I think that when people say the PC is "dead", what they really mean is the PC market stagnant and begining to shrink. Companies and software developers want to be where the growth is, which is not PCs right now.
Laptops/notebooks and tablets have different use cases.
Tablets are media consumption devices. They are essentially half-duplex, with a UI optimized for choosing what media you want to consume. They're handy if you want to browse the web, read an eBook, watch a video, look at photos, participate in social media, or read and reply to email. They are popular with consumers because they are comparatively cheap, light, easily portable, and web surfing, social media, picture and video viewing, and reading and replying to email are mostly what consumers *do* with computers.
If you do content *creation*, a tablet likely isn't what you use. You almost certainly want a full keyboard, and likely a much bigger screen than a tablet will possess. You don't write a book, create a large spreadsheet, do image manipulation in Photoshop, or edit audio and video on a tablet, nor do you write, edit, compile and debug applications.
While the PC market is stagnant and beginning to shrink, it's hardly going away. All the things you can't do on a tablet still need to be done, and devices are needed to do them. When people claim the PC is dead and tablets are taking over, I ask where to get some of what they're smoking.
First iPhones and now iPads supplement laptop computers for mobile applications. Are there any statistics on how many people use an iPad alone without a computer? Are all of them "light" computing users who only want email, web browers, social media, electronic document readers, and games?
Part of this phenomena is the fact that most users'
PCs are simply powerful enough. Even for professional work, they're probably ok. You might need a new PC for mechanical CAD, maybe for EE CAD if you're doing way too much FPGA floor planning or PCB autorouting. Video work's a big one... PCs are never fast enough, but that's still a niche. I needed a memory upgrade a year ago for some hardcore photo work (image compositing), but my three-year-old 6-core CPU was still fine.
Meanwhile, the tablets are fun, cheap, and sometimes actually useful. I stopped carrying a laptop to most things, replacing it with an Android tablet (does have a keyboard option). No, I can't edit schematics or draw PCBs on this tablet.. but that didn't work well on the laptop, either. My last few jobs have been Linux-centric, so there's no need for MS-Office; if you don't absolutely need that, there are plenty of office tools just dandy on a tablet... that's not remotely a heavy lifting job these days. I wouldn't use the tablet as a desktop replacement, but it's superior as a note-taking device in an all-day meeting (had one last week that went 11.5 hours, the Transformer had enough juice left for the 3 hour ride back home).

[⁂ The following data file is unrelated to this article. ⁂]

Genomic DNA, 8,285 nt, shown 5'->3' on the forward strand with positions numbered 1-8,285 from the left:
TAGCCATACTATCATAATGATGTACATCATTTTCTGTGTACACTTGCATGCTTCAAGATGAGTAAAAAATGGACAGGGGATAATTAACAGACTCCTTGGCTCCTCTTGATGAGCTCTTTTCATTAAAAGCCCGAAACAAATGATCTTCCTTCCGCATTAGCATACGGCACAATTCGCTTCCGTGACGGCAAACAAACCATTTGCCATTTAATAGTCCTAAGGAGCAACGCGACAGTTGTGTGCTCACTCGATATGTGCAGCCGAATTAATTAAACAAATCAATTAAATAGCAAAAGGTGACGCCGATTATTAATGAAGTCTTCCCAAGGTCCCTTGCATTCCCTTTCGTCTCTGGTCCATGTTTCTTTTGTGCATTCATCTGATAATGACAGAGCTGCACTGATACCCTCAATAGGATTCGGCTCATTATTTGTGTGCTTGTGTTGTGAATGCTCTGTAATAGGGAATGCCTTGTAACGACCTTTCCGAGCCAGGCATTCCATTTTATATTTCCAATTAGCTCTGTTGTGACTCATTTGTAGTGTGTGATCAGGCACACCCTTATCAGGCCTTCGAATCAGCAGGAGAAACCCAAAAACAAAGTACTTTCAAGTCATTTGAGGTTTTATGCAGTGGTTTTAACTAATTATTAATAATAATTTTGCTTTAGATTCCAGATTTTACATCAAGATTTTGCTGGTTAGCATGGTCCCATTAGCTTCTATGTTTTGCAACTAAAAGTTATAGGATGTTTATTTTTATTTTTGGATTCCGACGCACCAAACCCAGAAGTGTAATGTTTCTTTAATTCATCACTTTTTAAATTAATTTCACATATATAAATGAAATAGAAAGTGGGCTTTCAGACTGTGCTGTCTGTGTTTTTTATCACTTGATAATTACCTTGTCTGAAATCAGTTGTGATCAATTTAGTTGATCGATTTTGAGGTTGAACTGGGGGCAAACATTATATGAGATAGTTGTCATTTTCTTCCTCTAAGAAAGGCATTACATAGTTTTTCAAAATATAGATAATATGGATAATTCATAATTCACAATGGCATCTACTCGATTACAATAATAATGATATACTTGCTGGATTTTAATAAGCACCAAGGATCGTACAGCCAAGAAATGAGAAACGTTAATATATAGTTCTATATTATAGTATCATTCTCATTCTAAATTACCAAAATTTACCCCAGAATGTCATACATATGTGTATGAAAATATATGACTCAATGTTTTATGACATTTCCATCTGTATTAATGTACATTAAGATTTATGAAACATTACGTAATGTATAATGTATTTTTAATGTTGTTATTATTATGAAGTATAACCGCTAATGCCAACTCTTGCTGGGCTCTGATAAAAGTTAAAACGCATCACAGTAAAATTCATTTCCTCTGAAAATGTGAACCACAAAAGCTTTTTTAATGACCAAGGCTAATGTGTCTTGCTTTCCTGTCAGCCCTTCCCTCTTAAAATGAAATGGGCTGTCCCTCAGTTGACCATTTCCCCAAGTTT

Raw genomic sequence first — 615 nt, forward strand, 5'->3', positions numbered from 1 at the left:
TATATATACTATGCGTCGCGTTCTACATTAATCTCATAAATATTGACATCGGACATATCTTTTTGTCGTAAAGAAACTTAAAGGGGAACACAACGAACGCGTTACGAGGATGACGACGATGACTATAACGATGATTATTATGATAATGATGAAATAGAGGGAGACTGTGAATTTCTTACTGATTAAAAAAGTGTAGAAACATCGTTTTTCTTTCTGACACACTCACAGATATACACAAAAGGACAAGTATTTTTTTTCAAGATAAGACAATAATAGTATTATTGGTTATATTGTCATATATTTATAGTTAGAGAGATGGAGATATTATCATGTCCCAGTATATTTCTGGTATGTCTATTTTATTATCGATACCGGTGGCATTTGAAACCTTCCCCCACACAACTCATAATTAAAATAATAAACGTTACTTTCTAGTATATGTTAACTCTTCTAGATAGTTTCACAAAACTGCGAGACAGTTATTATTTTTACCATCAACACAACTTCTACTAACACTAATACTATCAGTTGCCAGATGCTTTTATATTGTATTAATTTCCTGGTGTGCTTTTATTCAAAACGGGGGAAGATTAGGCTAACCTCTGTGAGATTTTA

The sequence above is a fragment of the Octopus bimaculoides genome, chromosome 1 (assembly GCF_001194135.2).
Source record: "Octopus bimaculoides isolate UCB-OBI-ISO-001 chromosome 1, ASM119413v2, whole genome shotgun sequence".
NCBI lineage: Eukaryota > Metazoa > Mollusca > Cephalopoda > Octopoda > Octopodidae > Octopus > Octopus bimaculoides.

The installed base of PC's is projected to be 2.3 billion in 2015. Given a sales rate of 360 million units per year, that implies a 6.4 year product life. This seems like a reasonable number, I have seen PCs stick around for a decade before being scrapped as too old.
I see the sales trend as indicating the PC market is maturing. The hardware is not improving so fast that you need to replace it to stay on the cutting edge. Instead people are tending to keep them till they break, and sales are more reflecting replacement than market growth.
I agree. The Tablet market is mostly for people who used laptops for more frivalous uses. After the demand for information portals is filled, you will still have a large base of installed PC systems providing the bulk of the worlds basic business tasks. In the end, your computer needs to do useful things. I need a word and excell variant to do my work. I have yet to see a tablet that fills that need with a keyboard big enough for my fat fingers. So I will be sticking to laptops and desktop PC's for the seeable future.
What are the engineering and design challenges in creating successful IoT devices? These devices are usually small, resource-constrained electronics designed to sense, collect, send, and/or interpret data. Some of the devices need to be smart enough to act upon data in real time, 24/7. Are the design challenges the same as with embedded systems, but with a little developer- and IT-skills added in? What do engineers need to know? Rick Merritt talks with two experts about the tools and best options for designing IoT devices in 2016. Specifically the guests will discuss sensors, security, and lessons from IoT deployments.